Pre-orders, the video game industry’s nasty push to coax you into exchanging money for products before they’re released, are awful offerings. Busted launches, abusive DRM, and general industry shenanigans have made it a foolish endeavor to give publishers money before hardware or software is thoroughly analyzed by journalists, influencers, or hardcore fan communities.
Yet, I pre-ordered a Nintendo Switch without hesitation. I recognize my hypocrisy and embrace its warmth.
Despite my pre-order hatred, ensuring myself a day-one Switch became a priority upon the realization that the console-portable hybrid just may be the most exciting system to come along since the late, great Sega Dreamcast. Nintendo has the audacity to challenge the concept of a video game console by once again taking innovative hardware risks. The PlayStation 4 is a box that sits under your TV with a standardized controller. The Xbox One is a box that sits under your TV with a standardized controller. The Nintendo Switch is not those things. It dares to be different.
As a 40-something New Yorker who has scarce free time and a one-hour work commute, the Switch’s ability to leap between traditional and portable home video game console is highly enticing and the culmination of Nintendo’s innovative Wii and Wii U visions. I can stealth my way through The Legend of Zelda: Breath of the Wild’s open-world environments in the living room, pop the Switch from its dock, and continue playing on my bus ride to the office.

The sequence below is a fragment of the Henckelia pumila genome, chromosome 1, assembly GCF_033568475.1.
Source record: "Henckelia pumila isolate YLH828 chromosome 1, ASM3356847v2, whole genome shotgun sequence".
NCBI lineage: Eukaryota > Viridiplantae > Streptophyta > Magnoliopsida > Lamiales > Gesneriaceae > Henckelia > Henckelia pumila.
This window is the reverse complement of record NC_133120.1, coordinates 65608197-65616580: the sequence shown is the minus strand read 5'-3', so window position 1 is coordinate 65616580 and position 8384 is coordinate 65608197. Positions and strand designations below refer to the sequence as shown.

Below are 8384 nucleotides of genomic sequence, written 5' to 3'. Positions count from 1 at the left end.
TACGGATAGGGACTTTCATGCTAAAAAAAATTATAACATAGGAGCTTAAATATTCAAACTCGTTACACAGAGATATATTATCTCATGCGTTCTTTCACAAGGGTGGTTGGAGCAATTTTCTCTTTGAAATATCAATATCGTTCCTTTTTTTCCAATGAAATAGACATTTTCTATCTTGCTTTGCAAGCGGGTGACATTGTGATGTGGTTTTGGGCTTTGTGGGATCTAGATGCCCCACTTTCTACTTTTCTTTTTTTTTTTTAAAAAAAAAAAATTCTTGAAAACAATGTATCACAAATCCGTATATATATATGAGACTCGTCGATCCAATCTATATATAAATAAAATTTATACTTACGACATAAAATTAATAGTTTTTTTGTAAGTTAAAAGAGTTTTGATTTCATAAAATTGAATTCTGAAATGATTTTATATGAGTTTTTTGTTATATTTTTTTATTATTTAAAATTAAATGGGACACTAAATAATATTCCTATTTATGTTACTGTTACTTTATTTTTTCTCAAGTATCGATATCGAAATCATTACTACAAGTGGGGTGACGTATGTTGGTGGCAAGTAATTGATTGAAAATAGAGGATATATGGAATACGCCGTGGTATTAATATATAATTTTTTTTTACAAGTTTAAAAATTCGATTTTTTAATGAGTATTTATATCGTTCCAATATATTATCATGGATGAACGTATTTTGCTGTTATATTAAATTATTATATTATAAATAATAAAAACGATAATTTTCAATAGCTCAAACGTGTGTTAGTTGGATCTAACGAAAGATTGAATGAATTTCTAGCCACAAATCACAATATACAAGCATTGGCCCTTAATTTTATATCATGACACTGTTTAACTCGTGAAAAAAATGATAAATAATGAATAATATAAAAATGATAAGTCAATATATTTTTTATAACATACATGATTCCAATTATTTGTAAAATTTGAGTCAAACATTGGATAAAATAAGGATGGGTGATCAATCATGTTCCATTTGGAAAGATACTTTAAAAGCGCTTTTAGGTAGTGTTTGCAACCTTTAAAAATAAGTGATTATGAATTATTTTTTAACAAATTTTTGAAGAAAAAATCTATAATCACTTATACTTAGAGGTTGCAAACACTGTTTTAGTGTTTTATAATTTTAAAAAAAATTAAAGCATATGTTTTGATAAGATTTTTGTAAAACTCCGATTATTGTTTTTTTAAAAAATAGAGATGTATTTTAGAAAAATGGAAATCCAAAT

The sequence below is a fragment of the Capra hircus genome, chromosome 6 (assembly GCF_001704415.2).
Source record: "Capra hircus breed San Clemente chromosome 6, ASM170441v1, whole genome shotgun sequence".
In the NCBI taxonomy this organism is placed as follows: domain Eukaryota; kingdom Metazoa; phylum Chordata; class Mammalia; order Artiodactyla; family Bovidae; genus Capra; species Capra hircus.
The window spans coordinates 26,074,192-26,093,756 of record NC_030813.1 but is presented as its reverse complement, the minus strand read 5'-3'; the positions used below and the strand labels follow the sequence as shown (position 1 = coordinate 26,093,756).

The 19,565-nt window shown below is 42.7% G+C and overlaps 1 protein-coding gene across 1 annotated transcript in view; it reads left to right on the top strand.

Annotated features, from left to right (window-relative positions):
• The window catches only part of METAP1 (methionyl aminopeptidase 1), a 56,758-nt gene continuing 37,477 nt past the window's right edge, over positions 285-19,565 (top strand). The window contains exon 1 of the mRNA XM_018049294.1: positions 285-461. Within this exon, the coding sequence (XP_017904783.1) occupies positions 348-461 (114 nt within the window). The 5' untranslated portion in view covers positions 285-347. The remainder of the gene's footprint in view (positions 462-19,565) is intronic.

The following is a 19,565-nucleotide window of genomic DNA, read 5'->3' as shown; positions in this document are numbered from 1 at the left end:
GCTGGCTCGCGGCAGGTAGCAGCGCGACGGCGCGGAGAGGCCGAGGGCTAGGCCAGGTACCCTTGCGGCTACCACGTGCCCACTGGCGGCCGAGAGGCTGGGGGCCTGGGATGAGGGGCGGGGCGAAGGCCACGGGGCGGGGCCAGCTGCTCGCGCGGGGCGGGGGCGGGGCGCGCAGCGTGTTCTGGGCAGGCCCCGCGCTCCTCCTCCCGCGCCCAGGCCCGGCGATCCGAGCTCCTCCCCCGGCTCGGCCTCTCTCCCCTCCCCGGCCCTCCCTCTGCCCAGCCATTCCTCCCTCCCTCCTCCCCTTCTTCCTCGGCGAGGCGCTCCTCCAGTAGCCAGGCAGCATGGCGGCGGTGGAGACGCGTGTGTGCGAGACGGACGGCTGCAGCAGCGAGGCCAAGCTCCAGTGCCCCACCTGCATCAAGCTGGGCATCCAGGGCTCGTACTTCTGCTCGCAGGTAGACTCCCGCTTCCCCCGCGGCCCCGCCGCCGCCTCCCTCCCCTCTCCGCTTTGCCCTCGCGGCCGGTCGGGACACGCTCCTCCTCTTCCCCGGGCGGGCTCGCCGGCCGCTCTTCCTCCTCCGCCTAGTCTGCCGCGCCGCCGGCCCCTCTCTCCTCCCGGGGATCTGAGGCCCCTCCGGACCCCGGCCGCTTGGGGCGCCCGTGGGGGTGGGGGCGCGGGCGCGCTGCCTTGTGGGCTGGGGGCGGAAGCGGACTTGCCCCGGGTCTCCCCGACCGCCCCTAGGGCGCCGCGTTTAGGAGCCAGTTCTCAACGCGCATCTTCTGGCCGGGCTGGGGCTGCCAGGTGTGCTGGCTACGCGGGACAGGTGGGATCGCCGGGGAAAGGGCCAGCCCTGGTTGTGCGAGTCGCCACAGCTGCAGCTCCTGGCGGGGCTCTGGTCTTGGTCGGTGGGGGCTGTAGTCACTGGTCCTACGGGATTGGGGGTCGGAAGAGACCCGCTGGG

Or, return home from the local chicken shack, pop the Switch into the dock, connect the system to a Wi-Fi signal, and battle seven other jabronies in Super Bomberman R. Even Switch 1-2’s HD Rumble features looks pretty cool, which is something I never thought I’d say about any form of rumble tech. But to engage in such lush day-one fun, I had to bite the pre-order bullet.
I haven’t pre-ordered anything video game-related since Metal Gear Solid 2: Sons of Liberty. Truthfully, I only pre-ordered that because early 2000s game stores typically carried low stock. There was a legitimate chance I’d be delayed in experiencing the biggest swerve in video game history due to fanboys rushing Gamestop or Software, Etc. as the gates went up. I didn’t want to miss out on Solid Snake’s adventures then, and I certainly don’t want to miss out on Link’s Metal Gear-like adventures now.
Besides, Nintendo also has a long, rich history of hardware shortages. Just recently, many Nintendo diehards and casuals left their favorite video game retailers empty-handed after discovering that the retro-themed NES Classic Editionsold through its low supply. Remember the Amiibo shenanigans? They’re typical examples of Nintendo’s retail conservatism, Nintendo’s hype machine at work, and Nintendo’s ability to simply be frustratingly Nintendo. As a result, pre-ordering a Switch became a no-brainer action.
Sure, no one has a clue how Nintendo will handle player accounts, online features, or the Virtual Console, which are mysteries that should have dulled my Switch excitement and convinced me to cancel my pre-order. But Nintendo is all aces in regards to crafting incredibly fun games that you simply can’t find anywhere else.
For that I thank Nintendo. For that Nintendo’s earned my money.